• Net Working Capital Adjustments. Anxious buyers might also rely on recouping a portion of the purchase price from net working capital adjustments. Working capital adjustments typically require that the target’s net working capital hit a “target” at closing. If the target’s net working capital at closing is less than the target net working capital (which is likely given the economic impacts of COVID-19, and likely to result in lower current assets and higher current liabilities), the purchase price is reduced by the shortfall. And in evaluating current opportunities, buyers will likely scrutinize the question of what level of working capital is appropriate in light of the pandemic and the uncertain economic outlook.
• Representations and Warranties. The parties should focus on and tailor the representations and warranties most likely to be affected by the pandemic, for example, the following:
- Absence of adverse changes
- Compliance with applicable laws
- Relationships with customers and suppliers
- Absence of undisclosed liabilities
- Collectability of accounts receivable
- Breaches of material contracts
- Accuracy of financial statements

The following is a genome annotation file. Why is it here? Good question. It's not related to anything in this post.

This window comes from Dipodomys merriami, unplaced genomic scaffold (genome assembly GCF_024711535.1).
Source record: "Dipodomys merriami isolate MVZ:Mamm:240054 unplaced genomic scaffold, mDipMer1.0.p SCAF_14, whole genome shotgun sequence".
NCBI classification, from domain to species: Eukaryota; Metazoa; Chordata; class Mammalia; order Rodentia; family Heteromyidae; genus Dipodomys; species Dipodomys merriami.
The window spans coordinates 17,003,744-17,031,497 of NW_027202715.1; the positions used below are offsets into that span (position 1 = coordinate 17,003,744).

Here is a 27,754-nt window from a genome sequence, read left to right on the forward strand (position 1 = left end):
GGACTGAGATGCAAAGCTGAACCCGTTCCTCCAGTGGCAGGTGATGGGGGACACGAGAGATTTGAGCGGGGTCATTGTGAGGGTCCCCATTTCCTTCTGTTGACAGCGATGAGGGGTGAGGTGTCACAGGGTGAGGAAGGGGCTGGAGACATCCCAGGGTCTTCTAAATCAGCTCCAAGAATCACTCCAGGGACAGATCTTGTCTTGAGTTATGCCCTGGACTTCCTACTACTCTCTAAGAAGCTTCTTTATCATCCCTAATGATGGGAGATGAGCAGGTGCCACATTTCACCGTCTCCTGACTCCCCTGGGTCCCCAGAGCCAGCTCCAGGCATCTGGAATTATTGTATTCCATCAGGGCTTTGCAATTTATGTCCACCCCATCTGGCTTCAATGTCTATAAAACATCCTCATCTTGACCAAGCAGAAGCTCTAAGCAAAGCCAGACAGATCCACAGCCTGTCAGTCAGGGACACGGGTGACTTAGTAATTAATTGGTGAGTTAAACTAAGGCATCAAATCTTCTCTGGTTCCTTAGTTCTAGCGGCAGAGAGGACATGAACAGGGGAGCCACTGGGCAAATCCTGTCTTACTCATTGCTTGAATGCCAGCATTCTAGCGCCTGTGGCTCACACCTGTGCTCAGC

Sellers should take care to make proper disclosures with respect to these representations and warranties.
• Post-Closing Covenants. Purchase agreements often require buyers to make certain post-closing covenants regarding the treatment of employees following closing. Specifically, buyers often agree to retain employees post-closing at compensation and benefit levels substantially similar as pre-closing. Buyers should take care to ensure the covenants include “commercially reasonable” modifiers so that a buyer is not required to comply with such conditions when doing so would be commercially unreasonable (say, if the target’s plant closes down).
• Financing Covenants. Because of the volatility in the markets, buyers may have difficulty finding financing for its transactions. Consequently, buyers should consider including a financing out condition, permitting buyer to terminate the agreement in the event it is unable to secure commercially reasonable financing for the transaction.
Understanding the potential risks associated with M&A transactions, and ways to protect against those risks, is crucial for companies that are considering buying or selling a business in these unstable times.
Should you have any additional questions or would like assistance in understanding your business’s potential M&A risks, we are here to help. Please feel free to reach out to Ryan Stippich, Jeff Roeske, Melissa Zabkowicz or your Reinhart attorney. Please visit Reinhart’s Coronavirus Resource Center for additional up-to-date information.